I wote up in the middle of the night in a complete panic about my bus trip on the 27th. Do I have my visas all squared away, Is it going to be OK? what am I doing taking a 20 hour bus (well, it's shorter that 30, anyway) from a shady, extremely smelly bus station where I clearly do not resemble anyone there? What if the Zimbabwe border crossing does not go OK? It may have been the malaria pills that made me paranoid (and gave me a wierd dry mouth) or just typical travel panic but I managed to go back to sleep and had some really odd dreams. At least I am better off than I was last year. Nobody lost my backpack. My wierd sore throat went away. Bring it on, translux bus company, bring it on Malawi.

You will hopefully hear from me next from Malawi in a few days. I called the bus company again to calm my fears about the Zimbabwe crossing, and today I'm going to try to squeeze as much fun out of Melville as I can on a public holiday. I saw an indian restaurant and a few promising-looking places. In fact I might wander around, Yanni-style...

wish me luck on that bus, I will need it.


sara said...

Every piece of South African money has a cute animal on it. The R100 bill has a water buffalo. The R2 coin has a gazelle. I am so entertained by the money.

sara said...

Forgot to talk about the enormous security fences everywhere. Every house and building has huge, 8 ft spiked fences and gates around them. Apartment decks have bars too. Some stores you have to be buzzed in, like a pawn shop. It's a little strange.

Kate C said...

I am so excited that you made it!!! I knew it would work out and that you would meet nice people. I am also so glad that they have Footballer's Wives. Wouldn't want to miss an episode of that ;-)

I can't wait to hear more about the trip. I've been checking daily to see when the first postings would be.

Have a great bus ride. Take a ton of pictures.

You could tell people you are related to Charlese Theron or her boyfriend and that she recommended places to you...perhaps you will get free stuff ;-)

Anonymous said...

Sahar! Welcome to Africa. I am beyond thrilled you got bumped up to first class - you deserve it after all your travels. I'd like to say it was the Hallway's Christmas gift to you, but I don't think any of us have that kind of pull! I am already fighting with Omaha today...Paramount though, don't worry (not that you would, or should...). I love the Yanni and Oklahoma references...makes me feel like you are here across the hall from me. Good Luck with the bus ride and may good luck continue to shine upon you on this trip. Miss you, Merry Christmas,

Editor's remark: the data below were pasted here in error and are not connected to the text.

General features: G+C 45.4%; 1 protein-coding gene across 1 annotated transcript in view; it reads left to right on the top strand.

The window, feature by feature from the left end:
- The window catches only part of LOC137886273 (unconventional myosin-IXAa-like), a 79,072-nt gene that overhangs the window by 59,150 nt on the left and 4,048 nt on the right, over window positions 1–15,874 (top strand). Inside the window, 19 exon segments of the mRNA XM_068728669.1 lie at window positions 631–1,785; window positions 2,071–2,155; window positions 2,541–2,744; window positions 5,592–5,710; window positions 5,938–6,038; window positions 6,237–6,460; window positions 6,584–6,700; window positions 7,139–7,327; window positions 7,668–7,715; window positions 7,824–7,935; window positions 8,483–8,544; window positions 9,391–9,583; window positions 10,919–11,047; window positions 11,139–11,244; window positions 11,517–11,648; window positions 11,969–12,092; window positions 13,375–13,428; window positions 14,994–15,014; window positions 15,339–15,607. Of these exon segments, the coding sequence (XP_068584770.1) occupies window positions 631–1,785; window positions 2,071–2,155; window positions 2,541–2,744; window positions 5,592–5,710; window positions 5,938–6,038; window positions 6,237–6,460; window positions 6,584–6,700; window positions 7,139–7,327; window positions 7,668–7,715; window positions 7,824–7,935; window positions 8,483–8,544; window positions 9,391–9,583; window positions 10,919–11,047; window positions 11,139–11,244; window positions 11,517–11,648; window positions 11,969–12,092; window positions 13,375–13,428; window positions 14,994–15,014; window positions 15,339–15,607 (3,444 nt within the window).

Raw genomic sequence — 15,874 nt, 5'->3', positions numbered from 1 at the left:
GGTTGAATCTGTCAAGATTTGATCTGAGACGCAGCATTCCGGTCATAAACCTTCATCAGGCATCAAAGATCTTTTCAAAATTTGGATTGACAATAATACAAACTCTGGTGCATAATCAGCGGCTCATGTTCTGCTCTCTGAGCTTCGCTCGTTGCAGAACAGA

Your perfect cousin,

Kate Aseltyne said...

hooray schirmyvida is back! Today is the first chance I had to read your posts, I've been kicking it at home w/ my grandma and my great aunt who was a missionary in africa for 18 years. I was telling her about your trip last night and she was VERY impressed with how you were travelling on your own and not just doing an all inclusive tour. She said you would see the real Africa and you would not be dissapointed. She also wanted me to tell you it might be a good idea to check in w/ the American embassy when you get to a new place so they can advise you of any political uprisings...hope that won't be necessary!

Well, I am totally living vicariously through you so keep up the great posts. Click, clack, click. Kate

sara said...

I made it to Blantyre after the most interesting, crazy, insane, enlightning 38 hour bus experience of my life (I'd say bus "ride" but of course the bus broke..so we weren't exactly riding that whole time. I could write a book about the bus ride and the things I saw. Africa blows the mind, for sho! The internet here is BAAAAD so I will try but if not, I'll have tons of new posts from Nakhata Bay. I'm all good, in the nastiest hostel ever but I'm happy to be around other travellers again...

Kate C said...

Can't wait to hear about the bus ride. Don't be afraid to use DEET or whatever the stuff is that isn't approved over here to kill creepy bugs and other creatures...you don't know what kind of stuff you will run into in that hostel ;-)

Anonymous said...

Our currency is so boring! I want the dollar bill to have a giant penguin on it.
Glad everything is going well, and you are meeting lots of cool people. It wouldn't be a Sara vacation unless you stayed in shady hotel - can't wait to see those pictures. Don't forget to send photos of my new baby named knoc knoc knoc.

wiggie said...

Stumbled on your great blog, and although I live in SA, I soooo took our money for granted.
The R1 coin has a Springbok, the R2 coin a Kudu, the R5 coin a Wildebeest, the R10 note a rhino, the R20 note an elephant, the R50 note a lion, the R100 note an African or cape Buffalo - not a water buffalo, and the R200 note a leopard.
The smaller denomination cent coins have birds and plants on them.
Have fun it's wonderful continent.